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Wot I Learned at Uni: A Definition of Cloud Computing and How PNUTS Gets It Right


Late in my Engineering studies, at a point where I had already taken the majority of my subjects, I was sitting in one of the computer labs, when Dr. Ying Zhou entered. She asked the handful of students to leave, since she was about to begin lecturing.

I struck up a conversation, asking  her what subject she was teaching. She told me it was a new class: Cloud Computing – one of the advanced IT electives. These electives are named generically, and seem to be used as containers for academics to teach things that are new and interesting, with a minimum of faculty red tape.

Well, I was fascinated. This was at a point in time when you would only really see the term ‘Cloud’ popping up often in industry – on Amazon blogs, or on Hacker News. It would be some time before Microsoft started dishing up their awkward ‘To The Cloud’ marketing campaign, when the term entered the zeitgeist.

I stuck around for the class, despite not being enrolled, and enjoyed it a great deal. I ended up taking the class and basing my honours thesis on some of Dr. Zhou’s research. From what I could tell early on, we would be looking at a field that was both new and old. ‘The Cloud’ was IaaS, SaaS, PaaS and everything in between, but dressed in simpler clothing. NoSQL was Berkeley DB gone viral.

Thus, the underlying logic of Larry Ellison’s fallacious assertions that people were saying all boats are cloud boats, and that orange is the new pink was not far off the mark. Of course, his rage and bemusement were exaggerated for comic effect and Oracle have since embraced the term for profit like every other sensible actor on the stage. So the cloud is a mainframe? Simmer down L-Dogz, everyone in the field knows this.


Despite such naysaying, the term has stuck, and for good reason. It encompasses a vast range of pre-existing technologies that have slowly become interlinked over the last couple of decades. In calling something ‘Linux’, we don’t suppose that it was created ex nihilo. Instead, the term becomes a kind of monad that helps us pull together technological ideas, allowing new ones to be born.

By no means would Dropbox, Twitter, and Reddit not have existed without the term. However, since the advent of this idea of the cloud, we have seen people create applications and APIs that blur the boundaries between the *aaS terms, allowing people to send and receive countless data types, from all manner of endpoints.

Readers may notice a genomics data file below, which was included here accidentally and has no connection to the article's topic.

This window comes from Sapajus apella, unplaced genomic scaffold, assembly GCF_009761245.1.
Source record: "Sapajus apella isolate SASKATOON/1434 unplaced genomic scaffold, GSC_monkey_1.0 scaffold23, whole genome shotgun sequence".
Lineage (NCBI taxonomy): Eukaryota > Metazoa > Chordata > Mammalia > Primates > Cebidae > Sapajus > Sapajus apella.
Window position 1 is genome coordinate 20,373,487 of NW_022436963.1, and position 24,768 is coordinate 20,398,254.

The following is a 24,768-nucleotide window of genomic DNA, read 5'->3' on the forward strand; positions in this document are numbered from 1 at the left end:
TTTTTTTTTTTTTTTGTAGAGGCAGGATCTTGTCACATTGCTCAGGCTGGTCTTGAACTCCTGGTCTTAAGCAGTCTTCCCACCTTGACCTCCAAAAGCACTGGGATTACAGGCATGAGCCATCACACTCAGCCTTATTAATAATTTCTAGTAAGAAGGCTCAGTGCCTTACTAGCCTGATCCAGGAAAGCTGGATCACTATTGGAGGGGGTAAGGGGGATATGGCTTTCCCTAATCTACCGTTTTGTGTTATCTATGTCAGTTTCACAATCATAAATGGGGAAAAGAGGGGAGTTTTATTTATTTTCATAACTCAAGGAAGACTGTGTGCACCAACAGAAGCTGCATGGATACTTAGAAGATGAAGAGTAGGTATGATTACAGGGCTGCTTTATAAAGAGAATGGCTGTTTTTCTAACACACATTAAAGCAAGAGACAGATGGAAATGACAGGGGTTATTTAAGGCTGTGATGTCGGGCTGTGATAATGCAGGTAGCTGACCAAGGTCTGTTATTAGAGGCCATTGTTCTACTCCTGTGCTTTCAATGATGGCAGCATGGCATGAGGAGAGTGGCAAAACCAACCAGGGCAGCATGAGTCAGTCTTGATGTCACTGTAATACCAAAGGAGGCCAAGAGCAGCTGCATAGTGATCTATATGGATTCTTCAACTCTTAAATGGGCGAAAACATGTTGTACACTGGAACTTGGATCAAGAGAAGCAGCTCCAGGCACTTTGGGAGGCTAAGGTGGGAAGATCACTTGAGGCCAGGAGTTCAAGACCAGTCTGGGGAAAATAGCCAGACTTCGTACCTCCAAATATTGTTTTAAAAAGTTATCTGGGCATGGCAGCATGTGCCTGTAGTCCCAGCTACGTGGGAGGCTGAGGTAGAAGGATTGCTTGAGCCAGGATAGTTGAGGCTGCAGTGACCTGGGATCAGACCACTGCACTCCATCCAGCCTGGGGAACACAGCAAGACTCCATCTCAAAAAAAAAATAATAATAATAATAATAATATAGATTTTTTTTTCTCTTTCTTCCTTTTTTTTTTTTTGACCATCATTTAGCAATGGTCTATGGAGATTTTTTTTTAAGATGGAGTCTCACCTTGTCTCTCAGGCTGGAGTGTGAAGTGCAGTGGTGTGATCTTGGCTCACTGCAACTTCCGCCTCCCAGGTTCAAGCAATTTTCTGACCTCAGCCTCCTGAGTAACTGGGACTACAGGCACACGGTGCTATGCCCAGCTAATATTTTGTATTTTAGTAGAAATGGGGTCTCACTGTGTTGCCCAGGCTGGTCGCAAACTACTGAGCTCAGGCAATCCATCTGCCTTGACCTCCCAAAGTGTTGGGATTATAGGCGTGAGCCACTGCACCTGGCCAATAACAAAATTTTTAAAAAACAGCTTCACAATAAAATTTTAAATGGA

I think one of the best examples of a cloud service that captures this idea is Yahoo’s incredible PNUTS storage system, which is not really that well-known outside of Yahoo or academia (after all, it is an internal service). PNUTS allows an application developer to tune the storage properties to the exact kind of data that is being stored, in a very detailed way.

Dynamic Storage Factors in PNUTS

If a developer wants to create some kind of heavy-throughput commenting system (such as on Flickr), but doesn’t want enormous delays created by synchronous replication, they may specify that. However, if advertisements are being served in the application, then the developer will want to ensure that they are invalidated in the cache as soon as their display time is up. This too may be specified.

Static Storage Factors in PNUTS

When a developer wants to create an application that will be served internationally, and the data may only be stored/copied where it was created (due to transborder data flow regulations), they may store location information right alongside the relevant data. This is done using replica placement constraints, perhaps in a similar manner to the following:

if (tablename = "users" and field('home_location') = 'australia')
    set 'mincopies' = 3;
    set 'exclusions' = 'US';
    constraintpriority = 1;

I believe that platforms such PNUTS demonstrate clearly what the term ‘Cloud’ means. What else could such technologies be termed? Even the mouthful ‘Platform for Nimble Universal Table Storage’ doesn’t cover enough of the features of PNUTS.

I suppose this has turned into an argument over semantics, but I have wanted to get it off my chest since first hearing Larry Ellison’s rant. The cloud term has been co-opted to the point of nausea, but from a technical point of view, it isn’t just a sales pitch.

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